Research Predicts Mesothelioma Patients To Benefit From Pemetrexed
A study by researchers at the University of Colorado Cancer Center may help doctors predict which mesothelioma patients will benefit from the chemotherapy drug pemetrexed. Mesothelioma is an aggressive cancer of the lining of the chest and abdominal cavities caused by inhaling asbestos.
Standard treatments for malignant mesothelioma include the chemotherapy drugs pemetrexed, cisplatin, and bevacizumab.
Pemetrexed works by inhibiting the enzyme thymidylate synthase (TS), which cancer cells need to reproduce. Still, mesothelioma is often resistant to chemotherapy drugs. Pemetrexed does not halt the growth of tumors in all mesothelioma patients. Researchers have hypothesized that patients with low levels of the enzyme TS may respond best to the drug.
New research published in the Journal of Thoracic Oncology sheds more light on the use of the enzyme TS as a biomarker for therapeutic response in mesothelioma patients. The researchers, led by Dr. Daniel C. Christoph, an international postdoctoral researcher, report that low levels of TS are predictive of mesothelioma patients’ response to pemetrexed only in combination with high levels of a second enzyme, FPGS. High levels of FPGS permit pemetrexed to remain inside cells longer, allowing the drug more time to work, they observed.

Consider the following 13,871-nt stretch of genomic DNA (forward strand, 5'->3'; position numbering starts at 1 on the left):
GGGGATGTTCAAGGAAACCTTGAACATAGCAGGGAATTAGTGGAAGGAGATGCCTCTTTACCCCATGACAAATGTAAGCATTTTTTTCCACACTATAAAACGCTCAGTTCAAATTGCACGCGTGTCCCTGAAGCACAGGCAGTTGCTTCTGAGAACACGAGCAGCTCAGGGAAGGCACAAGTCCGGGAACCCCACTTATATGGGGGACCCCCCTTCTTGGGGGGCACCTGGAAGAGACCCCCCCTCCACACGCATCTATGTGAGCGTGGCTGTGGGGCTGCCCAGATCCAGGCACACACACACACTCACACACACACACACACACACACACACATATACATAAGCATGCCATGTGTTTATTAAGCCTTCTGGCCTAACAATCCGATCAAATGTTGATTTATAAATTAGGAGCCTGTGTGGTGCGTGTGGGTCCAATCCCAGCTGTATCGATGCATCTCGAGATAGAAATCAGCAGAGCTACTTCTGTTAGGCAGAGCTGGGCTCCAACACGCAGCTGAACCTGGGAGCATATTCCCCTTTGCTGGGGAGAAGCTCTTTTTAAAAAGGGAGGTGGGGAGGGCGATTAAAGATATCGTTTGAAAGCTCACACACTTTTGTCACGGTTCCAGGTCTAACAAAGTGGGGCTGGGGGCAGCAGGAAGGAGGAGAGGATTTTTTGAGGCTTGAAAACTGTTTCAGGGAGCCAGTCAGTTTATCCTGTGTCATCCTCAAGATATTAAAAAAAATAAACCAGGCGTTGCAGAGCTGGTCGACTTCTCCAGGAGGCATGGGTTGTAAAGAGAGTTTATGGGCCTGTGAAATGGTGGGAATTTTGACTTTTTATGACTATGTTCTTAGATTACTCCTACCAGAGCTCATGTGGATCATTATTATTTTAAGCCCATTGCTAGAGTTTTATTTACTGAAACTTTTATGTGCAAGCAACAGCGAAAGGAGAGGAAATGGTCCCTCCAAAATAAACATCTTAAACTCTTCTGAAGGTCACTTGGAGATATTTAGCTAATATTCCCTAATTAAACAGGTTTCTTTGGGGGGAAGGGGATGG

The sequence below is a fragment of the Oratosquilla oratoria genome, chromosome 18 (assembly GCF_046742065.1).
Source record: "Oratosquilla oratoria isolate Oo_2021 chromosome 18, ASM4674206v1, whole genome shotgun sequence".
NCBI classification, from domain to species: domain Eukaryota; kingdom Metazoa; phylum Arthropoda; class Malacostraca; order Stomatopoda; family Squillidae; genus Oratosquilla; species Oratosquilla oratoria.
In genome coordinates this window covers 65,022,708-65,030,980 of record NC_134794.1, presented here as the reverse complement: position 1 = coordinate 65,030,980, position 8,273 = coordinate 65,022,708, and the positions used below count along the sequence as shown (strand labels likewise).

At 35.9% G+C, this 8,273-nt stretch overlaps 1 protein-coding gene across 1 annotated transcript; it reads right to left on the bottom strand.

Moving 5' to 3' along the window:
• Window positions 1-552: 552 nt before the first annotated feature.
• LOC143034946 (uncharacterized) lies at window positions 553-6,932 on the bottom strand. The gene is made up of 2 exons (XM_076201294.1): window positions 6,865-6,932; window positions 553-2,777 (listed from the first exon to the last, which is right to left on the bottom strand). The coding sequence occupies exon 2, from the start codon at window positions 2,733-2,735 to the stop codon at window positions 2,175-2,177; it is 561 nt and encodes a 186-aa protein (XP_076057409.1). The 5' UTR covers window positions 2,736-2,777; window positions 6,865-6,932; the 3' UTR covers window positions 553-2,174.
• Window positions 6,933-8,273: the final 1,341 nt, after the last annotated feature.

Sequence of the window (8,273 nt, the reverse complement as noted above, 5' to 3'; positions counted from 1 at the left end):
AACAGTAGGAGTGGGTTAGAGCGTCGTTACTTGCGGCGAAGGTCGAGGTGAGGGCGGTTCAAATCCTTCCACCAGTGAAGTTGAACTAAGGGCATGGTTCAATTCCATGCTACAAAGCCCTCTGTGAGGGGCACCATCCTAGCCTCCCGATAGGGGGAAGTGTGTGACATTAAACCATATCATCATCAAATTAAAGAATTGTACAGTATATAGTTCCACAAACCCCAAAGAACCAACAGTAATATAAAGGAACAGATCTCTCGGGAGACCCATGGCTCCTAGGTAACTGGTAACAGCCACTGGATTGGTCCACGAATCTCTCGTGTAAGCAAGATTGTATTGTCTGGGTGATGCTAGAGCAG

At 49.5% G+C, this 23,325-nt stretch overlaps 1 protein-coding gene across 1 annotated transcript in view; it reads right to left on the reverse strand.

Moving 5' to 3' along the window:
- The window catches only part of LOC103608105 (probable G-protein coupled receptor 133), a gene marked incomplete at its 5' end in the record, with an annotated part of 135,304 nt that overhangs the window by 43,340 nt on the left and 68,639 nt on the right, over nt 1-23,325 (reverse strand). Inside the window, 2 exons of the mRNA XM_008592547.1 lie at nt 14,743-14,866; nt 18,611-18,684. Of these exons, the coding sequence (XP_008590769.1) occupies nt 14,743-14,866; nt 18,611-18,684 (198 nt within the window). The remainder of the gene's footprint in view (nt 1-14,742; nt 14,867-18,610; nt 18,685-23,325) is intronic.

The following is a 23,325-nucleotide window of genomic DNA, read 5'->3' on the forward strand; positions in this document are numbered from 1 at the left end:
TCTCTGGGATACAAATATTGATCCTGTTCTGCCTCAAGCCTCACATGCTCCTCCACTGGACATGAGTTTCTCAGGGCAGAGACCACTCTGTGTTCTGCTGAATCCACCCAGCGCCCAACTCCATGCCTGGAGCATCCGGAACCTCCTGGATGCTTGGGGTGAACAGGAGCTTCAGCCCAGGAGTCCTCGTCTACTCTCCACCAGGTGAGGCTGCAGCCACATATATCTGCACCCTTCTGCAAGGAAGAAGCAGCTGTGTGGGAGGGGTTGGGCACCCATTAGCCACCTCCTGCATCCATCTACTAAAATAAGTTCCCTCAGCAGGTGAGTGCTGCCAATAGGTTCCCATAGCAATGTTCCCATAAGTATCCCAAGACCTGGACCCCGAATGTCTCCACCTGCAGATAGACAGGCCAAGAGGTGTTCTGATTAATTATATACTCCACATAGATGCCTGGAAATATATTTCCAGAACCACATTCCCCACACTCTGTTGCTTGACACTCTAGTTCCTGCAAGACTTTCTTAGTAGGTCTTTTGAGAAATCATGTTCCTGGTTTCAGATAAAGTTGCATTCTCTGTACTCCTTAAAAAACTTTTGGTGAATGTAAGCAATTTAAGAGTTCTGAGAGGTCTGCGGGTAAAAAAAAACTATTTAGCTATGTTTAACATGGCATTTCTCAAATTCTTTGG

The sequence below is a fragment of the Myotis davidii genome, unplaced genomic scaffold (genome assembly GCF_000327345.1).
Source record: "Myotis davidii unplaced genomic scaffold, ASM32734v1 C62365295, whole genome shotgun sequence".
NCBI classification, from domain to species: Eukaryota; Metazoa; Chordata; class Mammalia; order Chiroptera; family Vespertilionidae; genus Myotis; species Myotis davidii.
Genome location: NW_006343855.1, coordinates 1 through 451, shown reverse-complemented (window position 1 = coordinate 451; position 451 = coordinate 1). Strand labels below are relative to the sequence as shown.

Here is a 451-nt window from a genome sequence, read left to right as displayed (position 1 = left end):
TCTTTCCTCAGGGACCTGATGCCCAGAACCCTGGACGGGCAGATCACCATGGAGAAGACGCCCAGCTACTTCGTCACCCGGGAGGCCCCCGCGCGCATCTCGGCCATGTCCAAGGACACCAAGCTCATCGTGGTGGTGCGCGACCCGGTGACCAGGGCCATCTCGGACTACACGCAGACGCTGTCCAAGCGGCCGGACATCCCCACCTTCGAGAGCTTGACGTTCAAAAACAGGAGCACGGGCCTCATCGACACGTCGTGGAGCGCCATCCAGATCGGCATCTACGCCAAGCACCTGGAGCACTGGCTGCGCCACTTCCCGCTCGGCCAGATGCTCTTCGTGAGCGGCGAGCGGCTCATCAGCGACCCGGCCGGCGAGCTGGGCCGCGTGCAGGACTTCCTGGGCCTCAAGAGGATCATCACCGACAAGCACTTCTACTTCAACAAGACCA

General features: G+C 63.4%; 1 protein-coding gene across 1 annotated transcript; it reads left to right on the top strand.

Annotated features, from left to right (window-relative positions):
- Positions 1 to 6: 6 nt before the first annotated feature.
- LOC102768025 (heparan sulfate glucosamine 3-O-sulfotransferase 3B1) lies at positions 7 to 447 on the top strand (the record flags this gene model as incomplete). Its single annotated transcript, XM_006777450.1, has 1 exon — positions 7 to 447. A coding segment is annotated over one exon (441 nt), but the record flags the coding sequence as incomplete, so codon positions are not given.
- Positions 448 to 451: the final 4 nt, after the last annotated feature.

Christoph and colleagues tested 84 samples of mesothelioma in which patients had been treated with pemetrexed. Patients with low TS and high FPGS had more response to pemetrexed and survived longer.
According to a University of Colorado Cancer Center release, the current study provides the preclinical work necessary to justify exploring the predictive power of the two enzymes in mesothelioma patients.
“The hope is that oncologists could test a patient for TS and FPGS levels and so discover if the patients should be treated with pemetrexed or if another therapy might be more appropriate,” Dr. Christoph, the lead author of the research, said in a prepared statement.
Approximately 2,500 to 3,000 people are diagnosed with mesothelioma each year in the United States. Asbestos causes an estimated 107,000 preventable deaths each year around the world, according to the World Health Organization.
Most people diagnosed with mesothelioma are older workers, retired workers or veterans who were exposed to asbestos fibers in the workplace or military service. The disease typically takes 20 years to 40 years before sufferers notice symptoms such as pain beneath the ribs and difficulty breathing. The cancer often has reached an advanced stage before doctors diagnosed it correctly.
Researchers continue to seek more effective treatments for mesothelioma and more accurate predictors of which patients will respond to which treatments,including chemotherapy, radiation and surgery.
For more information about mesothelioma treatments, click here.